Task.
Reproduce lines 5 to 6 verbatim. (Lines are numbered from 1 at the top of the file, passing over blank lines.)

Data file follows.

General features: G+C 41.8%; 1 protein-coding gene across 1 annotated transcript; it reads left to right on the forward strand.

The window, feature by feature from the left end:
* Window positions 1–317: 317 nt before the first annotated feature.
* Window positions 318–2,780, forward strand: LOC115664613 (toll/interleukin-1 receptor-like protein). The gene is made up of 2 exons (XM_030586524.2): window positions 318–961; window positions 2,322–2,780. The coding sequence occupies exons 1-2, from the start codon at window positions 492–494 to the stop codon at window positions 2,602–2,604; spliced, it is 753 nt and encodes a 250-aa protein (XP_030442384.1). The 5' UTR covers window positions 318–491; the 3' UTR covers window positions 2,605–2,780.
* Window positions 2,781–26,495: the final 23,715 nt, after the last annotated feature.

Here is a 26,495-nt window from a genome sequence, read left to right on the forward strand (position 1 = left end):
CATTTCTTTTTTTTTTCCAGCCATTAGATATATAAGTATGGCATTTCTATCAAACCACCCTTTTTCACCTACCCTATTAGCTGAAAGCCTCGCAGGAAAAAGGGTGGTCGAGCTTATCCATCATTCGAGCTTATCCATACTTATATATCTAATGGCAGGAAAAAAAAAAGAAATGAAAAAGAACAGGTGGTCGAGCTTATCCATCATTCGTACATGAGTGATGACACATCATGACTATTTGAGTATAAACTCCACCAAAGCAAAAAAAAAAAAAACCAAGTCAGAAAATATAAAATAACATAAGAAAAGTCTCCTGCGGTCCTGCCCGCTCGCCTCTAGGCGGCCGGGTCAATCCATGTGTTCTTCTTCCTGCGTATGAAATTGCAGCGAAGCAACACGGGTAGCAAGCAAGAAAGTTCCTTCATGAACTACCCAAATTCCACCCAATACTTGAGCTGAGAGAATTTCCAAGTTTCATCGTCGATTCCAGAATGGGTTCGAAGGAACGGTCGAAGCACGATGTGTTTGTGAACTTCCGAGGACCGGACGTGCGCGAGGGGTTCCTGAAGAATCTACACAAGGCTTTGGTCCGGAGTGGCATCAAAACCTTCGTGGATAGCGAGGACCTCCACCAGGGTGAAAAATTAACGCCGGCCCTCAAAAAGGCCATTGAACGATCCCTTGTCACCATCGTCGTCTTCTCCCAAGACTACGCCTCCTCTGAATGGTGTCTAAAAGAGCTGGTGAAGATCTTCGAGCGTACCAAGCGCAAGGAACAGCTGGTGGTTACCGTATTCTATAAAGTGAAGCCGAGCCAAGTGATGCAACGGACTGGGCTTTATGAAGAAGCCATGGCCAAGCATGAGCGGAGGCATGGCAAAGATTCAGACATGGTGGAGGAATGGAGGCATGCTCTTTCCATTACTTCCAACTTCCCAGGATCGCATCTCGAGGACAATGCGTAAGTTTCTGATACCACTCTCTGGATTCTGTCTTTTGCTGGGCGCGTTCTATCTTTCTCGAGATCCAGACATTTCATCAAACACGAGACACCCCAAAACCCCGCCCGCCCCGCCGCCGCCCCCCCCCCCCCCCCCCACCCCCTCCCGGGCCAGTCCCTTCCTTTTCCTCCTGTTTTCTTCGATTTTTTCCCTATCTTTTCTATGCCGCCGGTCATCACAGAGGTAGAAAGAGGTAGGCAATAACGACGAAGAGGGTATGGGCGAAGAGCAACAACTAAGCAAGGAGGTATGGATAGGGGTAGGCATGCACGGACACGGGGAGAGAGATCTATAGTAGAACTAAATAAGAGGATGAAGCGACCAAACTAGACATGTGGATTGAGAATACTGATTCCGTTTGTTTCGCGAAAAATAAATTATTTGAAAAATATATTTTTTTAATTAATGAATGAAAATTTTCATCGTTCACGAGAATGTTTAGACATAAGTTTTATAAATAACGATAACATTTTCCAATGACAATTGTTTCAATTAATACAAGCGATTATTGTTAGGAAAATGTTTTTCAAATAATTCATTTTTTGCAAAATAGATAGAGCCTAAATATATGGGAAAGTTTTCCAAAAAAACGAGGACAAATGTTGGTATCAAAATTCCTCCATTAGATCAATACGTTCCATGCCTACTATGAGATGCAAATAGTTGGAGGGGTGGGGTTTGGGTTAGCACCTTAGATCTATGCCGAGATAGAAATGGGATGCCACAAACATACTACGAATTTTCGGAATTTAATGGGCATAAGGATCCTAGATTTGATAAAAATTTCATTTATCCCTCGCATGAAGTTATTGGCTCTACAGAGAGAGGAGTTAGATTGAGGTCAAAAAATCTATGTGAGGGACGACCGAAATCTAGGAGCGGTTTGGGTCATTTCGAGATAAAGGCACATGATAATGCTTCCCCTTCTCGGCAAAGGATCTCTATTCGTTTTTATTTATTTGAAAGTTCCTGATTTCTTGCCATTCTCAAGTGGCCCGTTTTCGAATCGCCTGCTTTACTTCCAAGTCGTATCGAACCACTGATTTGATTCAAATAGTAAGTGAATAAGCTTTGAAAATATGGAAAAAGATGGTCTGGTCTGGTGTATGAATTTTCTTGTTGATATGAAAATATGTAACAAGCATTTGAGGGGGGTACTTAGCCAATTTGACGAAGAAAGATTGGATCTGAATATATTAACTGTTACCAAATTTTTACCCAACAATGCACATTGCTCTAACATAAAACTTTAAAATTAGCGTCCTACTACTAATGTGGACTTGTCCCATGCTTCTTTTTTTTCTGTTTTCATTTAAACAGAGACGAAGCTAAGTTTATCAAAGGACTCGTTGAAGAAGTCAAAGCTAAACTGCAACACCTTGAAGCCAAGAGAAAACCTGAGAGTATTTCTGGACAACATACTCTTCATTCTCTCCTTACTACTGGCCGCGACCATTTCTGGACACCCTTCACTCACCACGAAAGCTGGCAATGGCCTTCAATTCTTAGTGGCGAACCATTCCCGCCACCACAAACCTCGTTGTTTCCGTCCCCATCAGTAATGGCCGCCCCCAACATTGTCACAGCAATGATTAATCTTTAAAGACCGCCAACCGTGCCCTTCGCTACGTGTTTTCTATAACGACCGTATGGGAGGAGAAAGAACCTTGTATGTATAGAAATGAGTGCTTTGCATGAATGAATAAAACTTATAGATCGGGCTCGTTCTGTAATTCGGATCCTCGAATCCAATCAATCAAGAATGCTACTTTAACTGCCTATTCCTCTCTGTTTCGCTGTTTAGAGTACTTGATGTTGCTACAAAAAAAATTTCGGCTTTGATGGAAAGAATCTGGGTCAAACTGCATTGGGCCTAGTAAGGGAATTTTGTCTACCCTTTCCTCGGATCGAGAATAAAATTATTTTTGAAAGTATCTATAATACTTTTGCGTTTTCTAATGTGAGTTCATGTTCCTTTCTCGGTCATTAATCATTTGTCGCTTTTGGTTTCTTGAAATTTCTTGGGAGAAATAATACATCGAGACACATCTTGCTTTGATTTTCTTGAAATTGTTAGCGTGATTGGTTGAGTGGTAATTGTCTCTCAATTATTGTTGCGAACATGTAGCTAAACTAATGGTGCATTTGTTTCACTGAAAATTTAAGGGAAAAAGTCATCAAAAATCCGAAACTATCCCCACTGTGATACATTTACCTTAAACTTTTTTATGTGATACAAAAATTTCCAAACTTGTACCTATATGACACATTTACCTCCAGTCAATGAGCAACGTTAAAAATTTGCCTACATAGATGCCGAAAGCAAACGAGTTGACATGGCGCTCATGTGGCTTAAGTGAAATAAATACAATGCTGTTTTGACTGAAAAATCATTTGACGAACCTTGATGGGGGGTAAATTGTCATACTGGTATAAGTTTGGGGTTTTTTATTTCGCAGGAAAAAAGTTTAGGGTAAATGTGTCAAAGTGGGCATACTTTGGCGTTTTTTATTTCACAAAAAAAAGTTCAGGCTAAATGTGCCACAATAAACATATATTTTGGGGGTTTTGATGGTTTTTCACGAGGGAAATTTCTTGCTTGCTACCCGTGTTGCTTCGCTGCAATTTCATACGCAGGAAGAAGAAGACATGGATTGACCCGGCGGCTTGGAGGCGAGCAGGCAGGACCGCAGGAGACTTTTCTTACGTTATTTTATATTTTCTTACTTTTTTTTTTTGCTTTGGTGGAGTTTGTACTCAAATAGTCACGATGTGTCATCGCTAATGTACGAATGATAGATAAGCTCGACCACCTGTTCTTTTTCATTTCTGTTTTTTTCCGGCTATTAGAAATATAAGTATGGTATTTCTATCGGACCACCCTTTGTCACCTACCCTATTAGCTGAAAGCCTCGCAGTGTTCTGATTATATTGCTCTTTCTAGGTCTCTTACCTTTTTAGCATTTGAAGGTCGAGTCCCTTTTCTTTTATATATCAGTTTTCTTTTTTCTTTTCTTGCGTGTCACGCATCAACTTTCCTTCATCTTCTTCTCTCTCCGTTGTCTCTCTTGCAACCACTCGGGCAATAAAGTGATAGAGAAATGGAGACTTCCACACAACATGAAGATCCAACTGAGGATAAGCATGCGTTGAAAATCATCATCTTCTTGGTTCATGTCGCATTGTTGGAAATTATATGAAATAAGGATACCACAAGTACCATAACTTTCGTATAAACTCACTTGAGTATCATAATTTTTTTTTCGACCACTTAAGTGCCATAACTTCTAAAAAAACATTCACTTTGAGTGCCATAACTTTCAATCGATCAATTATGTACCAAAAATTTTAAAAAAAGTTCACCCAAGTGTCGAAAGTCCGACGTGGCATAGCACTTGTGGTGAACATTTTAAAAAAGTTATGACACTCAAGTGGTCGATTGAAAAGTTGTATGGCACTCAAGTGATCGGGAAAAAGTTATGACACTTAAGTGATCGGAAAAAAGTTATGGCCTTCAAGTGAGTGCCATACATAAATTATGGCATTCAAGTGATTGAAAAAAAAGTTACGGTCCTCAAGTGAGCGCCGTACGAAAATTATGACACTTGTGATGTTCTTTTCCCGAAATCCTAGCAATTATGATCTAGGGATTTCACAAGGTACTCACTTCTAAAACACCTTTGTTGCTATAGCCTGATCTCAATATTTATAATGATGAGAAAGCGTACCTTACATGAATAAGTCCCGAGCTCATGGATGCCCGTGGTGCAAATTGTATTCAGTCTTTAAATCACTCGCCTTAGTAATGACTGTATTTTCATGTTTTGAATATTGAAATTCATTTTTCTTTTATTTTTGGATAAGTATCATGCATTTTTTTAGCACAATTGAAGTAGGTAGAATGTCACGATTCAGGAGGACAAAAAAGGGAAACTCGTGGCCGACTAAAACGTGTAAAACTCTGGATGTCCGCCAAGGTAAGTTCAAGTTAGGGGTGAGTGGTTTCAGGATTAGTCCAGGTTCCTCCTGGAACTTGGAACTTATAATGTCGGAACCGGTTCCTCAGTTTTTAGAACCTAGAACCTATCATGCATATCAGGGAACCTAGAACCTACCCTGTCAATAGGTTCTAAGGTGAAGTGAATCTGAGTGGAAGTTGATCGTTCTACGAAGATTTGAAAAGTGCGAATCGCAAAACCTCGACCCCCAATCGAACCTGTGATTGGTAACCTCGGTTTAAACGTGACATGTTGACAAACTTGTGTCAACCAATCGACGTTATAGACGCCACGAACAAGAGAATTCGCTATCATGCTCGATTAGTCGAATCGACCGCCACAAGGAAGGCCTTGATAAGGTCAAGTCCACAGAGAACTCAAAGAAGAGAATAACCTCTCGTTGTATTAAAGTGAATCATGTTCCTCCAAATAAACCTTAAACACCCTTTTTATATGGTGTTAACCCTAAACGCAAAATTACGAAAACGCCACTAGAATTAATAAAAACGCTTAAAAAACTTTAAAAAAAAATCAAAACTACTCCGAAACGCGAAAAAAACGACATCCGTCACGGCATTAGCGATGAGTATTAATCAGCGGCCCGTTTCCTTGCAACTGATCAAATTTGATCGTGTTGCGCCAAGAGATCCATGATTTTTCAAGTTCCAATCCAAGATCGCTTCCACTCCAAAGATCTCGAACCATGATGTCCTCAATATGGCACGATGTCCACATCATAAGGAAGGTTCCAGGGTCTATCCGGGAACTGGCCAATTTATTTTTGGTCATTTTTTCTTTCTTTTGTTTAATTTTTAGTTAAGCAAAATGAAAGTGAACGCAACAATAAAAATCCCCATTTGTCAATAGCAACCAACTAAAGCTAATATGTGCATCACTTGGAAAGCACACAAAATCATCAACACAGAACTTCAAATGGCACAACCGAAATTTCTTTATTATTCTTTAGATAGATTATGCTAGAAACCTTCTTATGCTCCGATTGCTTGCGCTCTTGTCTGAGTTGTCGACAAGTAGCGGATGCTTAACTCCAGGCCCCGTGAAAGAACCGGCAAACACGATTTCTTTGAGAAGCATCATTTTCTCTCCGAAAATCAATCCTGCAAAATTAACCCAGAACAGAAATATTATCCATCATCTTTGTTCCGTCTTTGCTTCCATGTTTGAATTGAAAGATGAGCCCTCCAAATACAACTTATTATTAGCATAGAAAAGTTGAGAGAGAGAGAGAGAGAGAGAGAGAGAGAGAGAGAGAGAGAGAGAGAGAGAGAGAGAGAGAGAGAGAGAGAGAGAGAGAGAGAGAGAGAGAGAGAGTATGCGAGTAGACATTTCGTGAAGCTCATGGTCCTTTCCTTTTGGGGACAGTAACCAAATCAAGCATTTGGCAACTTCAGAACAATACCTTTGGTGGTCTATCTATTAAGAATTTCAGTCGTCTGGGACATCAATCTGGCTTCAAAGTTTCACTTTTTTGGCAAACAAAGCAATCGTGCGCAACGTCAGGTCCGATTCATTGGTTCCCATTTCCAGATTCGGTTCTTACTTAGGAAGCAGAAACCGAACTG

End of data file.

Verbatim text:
* Window positions 2,781–26,495: the final 23,715 nt, after the last annotated feature.

Here is a 26,495-nt window from a genome sequence, read left to right on the forward strand (position 1 = left end):